The amendment requires additional calculations to determine the employer’s assets and liabilities on the date of each event, then rebase these onto the assumptions applicable at the event date. This applies to every ‘material’ event that occurs over the year. (See below for more on ‘materiality.’)

 This means that we end up with lots of mini accounting periods for which we need to calculate the P&L items separately, then add them all up at the end.

 So, for example, if an employer has five events over the year we essentially have to prepare accounts for six separate periods and then collate them all together. Rather you than me, you might say!

 Although the balance sheet position won’t change, the amounts recognised in the P&L and re-measurements in other comprehensive income (ROCI) will. So we’ve included an example towards the end of this article to help illustrate the changes.

 As an added complication, the projected pension expense will also now be less accurate, under the amended approach, if a material event is expected to occur. It’s impossible (even for us actuaries) to allow for future changes in market conditions until that date has actually passed. 

 When does the amended approach need to be used?
 The amendment is effective for all accounting periods commencing on or after 1 January 2019 – so it will apply to all employers that are due to receive accounts at 31 March 2020 (for the period commencing 1 April 2019) and thereafter.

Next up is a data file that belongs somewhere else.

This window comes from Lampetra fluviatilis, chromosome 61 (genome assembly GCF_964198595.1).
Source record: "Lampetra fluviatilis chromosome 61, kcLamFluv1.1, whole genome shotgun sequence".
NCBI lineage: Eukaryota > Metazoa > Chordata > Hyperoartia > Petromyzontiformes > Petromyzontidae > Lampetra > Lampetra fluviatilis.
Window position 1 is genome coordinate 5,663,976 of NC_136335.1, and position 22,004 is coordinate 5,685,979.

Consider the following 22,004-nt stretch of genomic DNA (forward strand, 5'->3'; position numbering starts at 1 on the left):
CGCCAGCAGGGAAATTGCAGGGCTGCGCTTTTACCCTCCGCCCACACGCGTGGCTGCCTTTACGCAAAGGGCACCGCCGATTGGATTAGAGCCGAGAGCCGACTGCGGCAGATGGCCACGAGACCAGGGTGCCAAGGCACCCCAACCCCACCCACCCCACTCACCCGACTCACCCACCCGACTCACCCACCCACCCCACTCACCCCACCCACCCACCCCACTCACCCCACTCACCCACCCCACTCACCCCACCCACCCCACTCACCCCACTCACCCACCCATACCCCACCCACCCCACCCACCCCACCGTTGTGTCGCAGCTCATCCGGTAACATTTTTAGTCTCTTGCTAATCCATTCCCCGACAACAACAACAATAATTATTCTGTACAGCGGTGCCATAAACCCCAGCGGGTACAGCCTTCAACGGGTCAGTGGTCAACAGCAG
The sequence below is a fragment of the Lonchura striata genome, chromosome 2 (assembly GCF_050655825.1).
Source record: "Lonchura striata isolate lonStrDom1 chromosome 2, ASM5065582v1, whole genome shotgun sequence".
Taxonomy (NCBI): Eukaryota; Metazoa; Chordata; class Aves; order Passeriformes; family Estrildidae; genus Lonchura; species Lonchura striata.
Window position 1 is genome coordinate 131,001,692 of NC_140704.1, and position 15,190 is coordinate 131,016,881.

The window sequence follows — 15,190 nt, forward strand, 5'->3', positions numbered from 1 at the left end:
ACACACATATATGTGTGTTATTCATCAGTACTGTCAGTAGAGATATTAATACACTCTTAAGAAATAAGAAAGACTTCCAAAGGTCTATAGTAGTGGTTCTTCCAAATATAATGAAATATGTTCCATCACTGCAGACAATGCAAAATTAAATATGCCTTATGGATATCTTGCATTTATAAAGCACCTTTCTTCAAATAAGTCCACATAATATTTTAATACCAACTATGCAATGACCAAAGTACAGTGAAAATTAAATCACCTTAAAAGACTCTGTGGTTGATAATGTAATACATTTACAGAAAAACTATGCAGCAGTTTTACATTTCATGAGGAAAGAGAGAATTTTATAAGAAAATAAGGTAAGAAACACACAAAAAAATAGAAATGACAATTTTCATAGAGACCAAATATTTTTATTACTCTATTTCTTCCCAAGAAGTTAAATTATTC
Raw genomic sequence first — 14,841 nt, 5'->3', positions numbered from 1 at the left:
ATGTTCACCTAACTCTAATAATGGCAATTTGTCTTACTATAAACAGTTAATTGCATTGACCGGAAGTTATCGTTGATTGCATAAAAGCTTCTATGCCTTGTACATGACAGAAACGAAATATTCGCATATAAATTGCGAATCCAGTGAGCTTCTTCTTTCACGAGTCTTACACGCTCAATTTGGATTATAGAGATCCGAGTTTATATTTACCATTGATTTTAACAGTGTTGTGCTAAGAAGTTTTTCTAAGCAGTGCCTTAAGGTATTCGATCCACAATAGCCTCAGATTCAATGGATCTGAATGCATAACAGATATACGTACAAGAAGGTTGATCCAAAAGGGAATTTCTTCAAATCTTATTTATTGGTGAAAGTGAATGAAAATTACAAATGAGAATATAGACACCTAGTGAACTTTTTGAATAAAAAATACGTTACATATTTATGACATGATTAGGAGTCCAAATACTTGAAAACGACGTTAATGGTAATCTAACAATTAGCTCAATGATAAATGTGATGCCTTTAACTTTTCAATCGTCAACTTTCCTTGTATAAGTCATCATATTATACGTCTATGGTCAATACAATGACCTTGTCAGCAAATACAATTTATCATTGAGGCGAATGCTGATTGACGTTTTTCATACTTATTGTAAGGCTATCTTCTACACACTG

It affects any employers reporting under IAS19 (typically the major councils)

 For employers that report under FRS102 (typically colleges and academies), there is no explicit requirement to adopt a similar approach yet, although the precedent is to follow suit

 The amendment does not need to be applied where its application is immaterial. In that instance the old simple approach can be used

 The assessment of materiality will therefore be key and is subject to each employer’s individual circumstances and auditor’s discretion. We can assist by providing additional information to help assess the materially of each event. However, we cannot conclude whether it’s actually material or not in our role as actuaries. This is an auditor decision.

 The Chartered Institute of Public Finance & Accountancy (CIPFA) is due to publish its Code of Practice on Local Authority Accounting in the United Kingdom 2020/21 in April 2020. This will incorporate changes relating to these amendments. We also hope it will provide more guidance on the assessment of materiality of an event.